Peacebuilding can only continue if those involved are able to spread information about what they are doing reliably and efficiently. This sometimes requires resources and training that are not easily available. Internews has worked in more than 90 countries to help train individuals in journalism and media coverage and provide solutions to problems that may arise in trying to disseminate news. With this in mind, Internews has helped support the creation of many media platforms, news sites, radio stations, and more. Additionally, Internews promotes fair media legislature and policies. This allows the news platforms that they help develop to operate with integrity and fulfill their functions.

In addition to supporting the creation of news and media platforms, Internews also researches and publishes best media practices, how media can affect peacebuilding, and more. One research project in collaboration with the World Bank Institute, the Media Map Projectseeks to understand the connections between the development of media and things like economic growth, gender equality, and other factors. The Media Map Project and other research is conducted under the Internews Center for Innovation and Learningwhich is based in Washington, D.C. The Center for Innovation and Learning provides tools for communication, including free operating system software like Ubuntu.

For those interested in learning more about media development, the Center for Innovation and Learning produces blogs on the latest topics, ranging from the connections between Big Data and media to information ecosystems in Libera. To learn more about all of their projects, check out their website.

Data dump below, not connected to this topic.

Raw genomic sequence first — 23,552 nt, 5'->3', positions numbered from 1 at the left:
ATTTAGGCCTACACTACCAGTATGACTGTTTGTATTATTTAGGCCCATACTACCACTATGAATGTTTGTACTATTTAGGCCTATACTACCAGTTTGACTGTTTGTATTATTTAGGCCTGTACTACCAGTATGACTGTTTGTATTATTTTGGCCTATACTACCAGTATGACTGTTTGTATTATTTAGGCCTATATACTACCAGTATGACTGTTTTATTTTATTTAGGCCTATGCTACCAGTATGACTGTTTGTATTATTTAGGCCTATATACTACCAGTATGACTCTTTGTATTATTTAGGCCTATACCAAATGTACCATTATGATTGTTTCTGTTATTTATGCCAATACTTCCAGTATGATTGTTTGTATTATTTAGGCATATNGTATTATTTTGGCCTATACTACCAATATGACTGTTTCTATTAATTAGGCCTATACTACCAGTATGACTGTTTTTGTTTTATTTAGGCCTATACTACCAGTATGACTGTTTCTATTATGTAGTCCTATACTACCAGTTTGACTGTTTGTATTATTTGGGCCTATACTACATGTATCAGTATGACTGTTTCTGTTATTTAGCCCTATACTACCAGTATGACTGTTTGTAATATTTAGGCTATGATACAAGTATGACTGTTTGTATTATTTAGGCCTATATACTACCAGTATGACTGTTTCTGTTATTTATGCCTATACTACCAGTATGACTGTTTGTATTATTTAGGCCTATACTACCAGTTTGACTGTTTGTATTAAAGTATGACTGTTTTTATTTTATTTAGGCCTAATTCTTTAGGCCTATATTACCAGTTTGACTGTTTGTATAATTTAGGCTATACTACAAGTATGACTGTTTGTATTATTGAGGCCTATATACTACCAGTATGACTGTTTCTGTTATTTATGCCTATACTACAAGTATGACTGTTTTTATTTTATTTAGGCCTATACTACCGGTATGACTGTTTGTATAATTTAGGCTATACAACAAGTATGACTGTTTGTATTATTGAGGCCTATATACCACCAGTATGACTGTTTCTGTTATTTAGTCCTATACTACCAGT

Source: Internews

Photo: Peace via Steve Rotman [Creative Commons Attribution-NonCommercial-NoDerivs]

Mediators Beyond Borders (MBB) believes that mediation is key for peacebuilding, since the “only lasting peace is the one built by the disputants themselves.” Therefore, their goal is to be able to bring mediation and organizational skills to communities experiencing conflict. In turn, those communities can use these skills to make a difference in their own lives and other communities. Currently, their volunteers are working with communities in Israel, Colombia, Sierra Leone, among others.

Mediators Beyond Borders also advocates for the importance of mediation. They are an official observer organization for the United Nations Framework Convention on Climate Change (UNFCCC). They use their position to advocate for legislature to include mediation in regards to solving climate change disputes. Additionally, they support endeavors to educate and increase awareness concerning mediation. Similarly, MBB provides consultancy services and will mediate disputes directly if asked. Not only will they train others in mediation, but they will also provide conflict resolution techniques. Their goal is to resolve issues and repair relationships.

Mediators Beyond Borders particularly advocates to put women in mediator roles. To restore communities who have faced conflict, peacebuilding must occur at every level of society and politics. It has been recognized that women are extremely necessary for this to occur, as advocated for by United Nations. Mediators Beyond Borders’ objective is to provide training for women that gives them a network of support and also establish peacebuilding projects that involve more women in social change.

To learn more about Mediators Beyond Borders, check out their website.

Sources: Mediators Beyond Borders

Photo: Peace via Steve Rotman [Creative Commons Attribution-NonCommercial-NoDerivs]